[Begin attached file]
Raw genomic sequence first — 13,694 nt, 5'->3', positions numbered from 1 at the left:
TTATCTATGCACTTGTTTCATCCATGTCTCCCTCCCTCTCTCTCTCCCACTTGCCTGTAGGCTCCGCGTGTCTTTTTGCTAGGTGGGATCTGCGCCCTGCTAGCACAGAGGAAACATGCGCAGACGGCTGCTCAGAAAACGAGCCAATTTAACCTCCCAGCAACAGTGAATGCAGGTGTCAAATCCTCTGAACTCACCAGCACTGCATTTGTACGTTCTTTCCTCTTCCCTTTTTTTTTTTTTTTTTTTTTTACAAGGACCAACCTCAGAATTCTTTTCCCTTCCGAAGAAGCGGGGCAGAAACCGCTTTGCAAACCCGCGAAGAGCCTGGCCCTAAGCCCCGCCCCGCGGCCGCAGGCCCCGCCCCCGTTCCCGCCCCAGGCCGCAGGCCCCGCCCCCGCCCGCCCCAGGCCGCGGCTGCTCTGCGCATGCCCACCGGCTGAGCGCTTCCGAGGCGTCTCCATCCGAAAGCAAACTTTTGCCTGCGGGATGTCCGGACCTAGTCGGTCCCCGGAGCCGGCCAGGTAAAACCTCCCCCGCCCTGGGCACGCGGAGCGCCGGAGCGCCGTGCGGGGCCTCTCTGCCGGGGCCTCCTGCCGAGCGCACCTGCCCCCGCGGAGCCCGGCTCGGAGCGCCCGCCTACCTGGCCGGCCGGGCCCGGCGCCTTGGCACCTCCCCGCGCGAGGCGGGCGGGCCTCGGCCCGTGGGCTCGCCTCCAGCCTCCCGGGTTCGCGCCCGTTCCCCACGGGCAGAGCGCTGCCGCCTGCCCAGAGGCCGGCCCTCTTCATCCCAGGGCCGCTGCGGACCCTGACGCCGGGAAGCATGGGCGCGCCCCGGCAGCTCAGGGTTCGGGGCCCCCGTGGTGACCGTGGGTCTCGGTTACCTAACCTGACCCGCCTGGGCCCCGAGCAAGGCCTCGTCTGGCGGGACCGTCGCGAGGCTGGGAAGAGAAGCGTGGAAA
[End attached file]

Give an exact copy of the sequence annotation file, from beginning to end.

Raw genomic sequence first — 13,694 nt, 5'->3', positions numbered from 1 at the left:
TTATCTATGCACTTGTTTCATCCATGTCTCCCTCCCTCTCTCTCTCCCACTTGCCTGTAGGCTCCGCGTGTCTTTTTGCTAGGTGGGATCTGCGCCCTGCTAGCACAGAGGAAACATGCGCAGACGGCTGCTCAGAAAACGAGCCAATTTAACCTCCCAGCAACAGTGAATGCAGGTGTCAAATCCTCTGAACTCACCAGCACTGCATTTGTACGTTCTTTCCTCTTCCCTTTTTTTTTTTTTTTTTTTTTTACAAGGACCAACCTCAGAATTCTTTTCCCTTCCGAAGAAGCGGGGCAGAAACCGCTTTGCAAACCCGCGAAGAGCCTGGCCCTAAGCCCCGCCCCGCGGCCGCAGGCCCCGCCCCCGTTCCCGCCCCAGGCCGCAGGCCCCGCCCCCGCCCGCCCCAGGCCGCGGCTGCTCTGCGCATGCCCACCGGCTGAGCGCTTCCGAGGCGTCTCCATCCGAAAGCAAACTTTTGCCTGCGGGATGTCCGGACCTAGTCGGTCCCCGGAGCCGGCCAGGTAAAACCTCCCCCGCCCTGGGCACGCGGAGCGCCGGAGCGCCGTGCGGGGCCTCTCTGCCGGGGCCTCCTGCCGAGCGCACCTGCCCCCGCGGAGCCCGGCTCGGAGCGCCCGCCTACCTGGCCGGCCGGGCCCGGCGCCTTGGCACCTCCCCGCGCGAGGCGGGCGGGCCTCGGCCCGTGGGCTCGCCTCCAGCCTCCCGGGTTCGCGCCCGTTCCCCACGGGCAGAGCGCTGCCGCCTGCCCAGAGGCCGGCCCTCTTCATCCCAGGGCCGCTGCGGACCCTGACGCCGGGAAGCATGGGCGCGCCCCGGCAGCTCAGGGTTCGGGGCCCCCGTGGTGACCGTGGGTCTCGGTTACCTAACCTGACCCGCCTGGGCCCCGAGCAAGGCCTCGTCTGGCGGGACCGTCGCGAGGCTGGGAAGAGAAGCGTGGAAA